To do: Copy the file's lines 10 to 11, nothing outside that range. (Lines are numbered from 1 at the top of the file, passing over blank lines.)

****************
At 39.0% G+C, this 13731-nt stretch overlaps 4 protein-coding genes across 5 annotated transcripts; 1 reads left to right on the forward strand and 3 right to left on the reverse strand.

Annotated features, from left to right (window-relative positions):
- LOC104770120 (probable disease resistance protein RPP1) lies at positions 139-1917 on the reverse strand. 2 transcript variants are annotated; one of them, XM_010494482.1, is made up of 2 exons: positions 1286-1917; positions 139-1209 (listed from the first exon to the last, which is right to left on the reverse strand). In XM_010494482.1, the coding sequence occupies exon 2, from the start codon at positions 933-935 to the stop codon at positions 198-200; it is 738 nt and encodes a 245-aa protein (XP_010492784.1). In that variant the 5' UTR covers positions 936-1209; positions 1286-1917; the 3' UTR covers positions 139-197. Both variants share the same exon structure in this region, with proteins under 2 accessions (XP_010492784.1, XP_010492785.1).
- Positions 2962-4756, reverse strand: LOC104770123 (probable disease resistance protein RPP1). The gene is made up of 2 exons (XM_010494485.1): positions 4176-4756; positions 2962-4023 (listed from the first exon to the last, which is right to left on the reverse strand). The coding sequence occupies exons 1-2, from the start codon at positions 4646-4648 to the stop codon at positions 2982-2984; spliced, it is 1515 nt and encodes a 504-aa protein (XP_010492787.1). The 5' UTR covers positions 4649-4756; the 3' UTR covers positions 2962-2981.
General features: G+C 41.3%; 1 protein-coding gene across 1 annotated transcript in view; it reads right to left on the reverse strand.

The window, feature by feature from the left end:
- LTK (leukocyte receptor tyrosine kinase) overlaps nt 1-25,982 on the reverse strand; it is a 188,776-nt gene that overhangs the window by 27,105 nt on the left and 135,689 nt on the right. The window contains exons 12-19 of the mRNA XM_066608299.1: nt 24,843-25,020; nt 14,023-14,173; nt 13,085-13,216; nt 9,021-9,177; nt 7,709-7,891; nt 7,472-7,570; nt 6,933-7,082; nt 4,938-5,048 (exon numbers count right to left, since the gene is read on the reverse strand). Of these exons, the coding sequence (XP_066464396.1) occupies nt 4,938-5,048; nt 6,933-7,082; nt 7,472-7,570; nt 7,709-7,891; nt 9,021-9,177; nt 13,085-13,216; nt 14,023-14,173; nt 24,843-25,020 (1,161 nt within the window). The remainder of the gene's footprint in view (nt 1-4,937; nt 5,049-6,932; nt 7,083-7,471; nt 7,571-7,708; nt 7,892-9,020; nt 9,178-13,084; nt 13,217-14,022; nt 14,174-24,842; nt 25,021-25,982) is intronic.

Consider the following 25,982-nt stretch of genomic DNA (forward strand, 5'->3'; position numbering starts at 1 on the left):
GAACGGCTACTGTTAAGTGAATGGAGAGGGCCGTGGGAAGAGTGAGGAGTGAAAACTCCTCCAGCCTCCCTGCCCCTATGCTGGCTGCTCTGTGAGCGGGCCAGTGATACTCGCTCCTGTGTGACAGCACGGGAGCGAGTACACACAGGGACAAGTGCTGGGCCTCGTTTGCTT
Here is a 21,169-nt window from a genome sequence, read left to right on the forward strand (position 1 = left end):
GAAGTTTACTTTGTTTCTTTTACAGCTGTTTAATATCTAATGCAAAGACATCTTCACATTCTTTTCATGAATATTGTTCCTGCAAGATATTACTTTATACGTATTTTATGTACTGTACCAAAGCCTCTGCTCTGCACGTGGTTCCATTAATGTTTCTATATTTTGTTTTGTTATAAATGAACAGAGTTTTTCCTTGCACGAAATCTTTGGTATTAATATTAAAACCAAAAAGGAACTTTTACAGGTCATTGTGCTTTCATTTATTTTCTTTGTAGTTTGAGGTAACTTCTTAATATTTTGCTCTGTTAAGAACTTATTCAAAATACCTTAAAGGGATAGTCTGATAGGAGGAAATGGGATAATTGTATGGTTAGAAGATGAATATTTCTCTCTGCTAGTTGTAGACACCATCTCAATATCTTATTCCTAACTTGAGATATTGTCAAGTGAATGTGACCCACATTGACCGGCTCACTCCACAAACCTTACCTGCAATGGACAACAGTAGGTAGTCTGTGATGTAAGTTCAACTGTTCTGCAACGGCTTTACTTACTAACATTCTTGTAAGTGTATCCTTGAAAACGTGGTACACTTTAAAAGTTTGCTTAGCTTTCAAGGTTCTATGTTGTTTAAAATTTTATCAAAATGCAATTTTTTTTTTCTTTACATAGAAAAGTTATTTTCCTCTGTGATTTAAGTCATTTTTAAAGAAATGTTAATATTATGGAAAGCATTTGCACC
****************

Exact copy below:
Here is a 21,169-nt window from a genome sequence, read left to right on the forward strand (position 1 = left end):
GAAGTTTACTTTGTTTCTTTTACAGCTGTTTAATATCTAATGCAAAGACATCTTCACATTCTTTTCATGAATATTGTTCCTGCAAGATATTACTTTATACGTATTTTATGTACTGTACCAAAGCCTCTGCTCTGCACGTGGTTCCATTAATGTTTCTATATTTTGTTTTGTTATAAATGAACAGAGTTTTTCCTTGCACGAAATCTTTGGTATTAATATTAAAACCAAAAAGGAACTTTTACAGGTCATTGTGCTTTCATTTATTTTCTTTGTAGTTTGAGGTAACTTCTTAATATTTTGCTCTGTTAAGAACTTATTCAAAATACCTTAAAGGGATAGTCTGATAGGAGGAAATGGGATAATTGTATGGTTAGAAGATGAATATTTCTCTCTGCTAGTTGTAGACACCATCTCAATATCTTATTCCTAACTTGAGATATTGTCAAGTGAATGTGACCCACATTGACCGGCTCACTCCACAAACCTTACCTGCAATGGACAACAGTAGGTAGTCTGTGATGTAAGTTCAACTGTTCTGCAACGGCTTTACTTACTAACATTCTTGTAAGTGTATCCTTGAAAACGTGGTACACTTTAAAAGTTTGCTTAGCTTTCAAGGTTCTATGTTGTTTAAAATTTTATCAAAATGCAATTTTTTTTTTCTTTACATAGAAAAGTTATTTTCCTCTGTGATTTAAGTCATTTTTAAAGAAATGTTAATATTATGGAAAGCATTTGCACC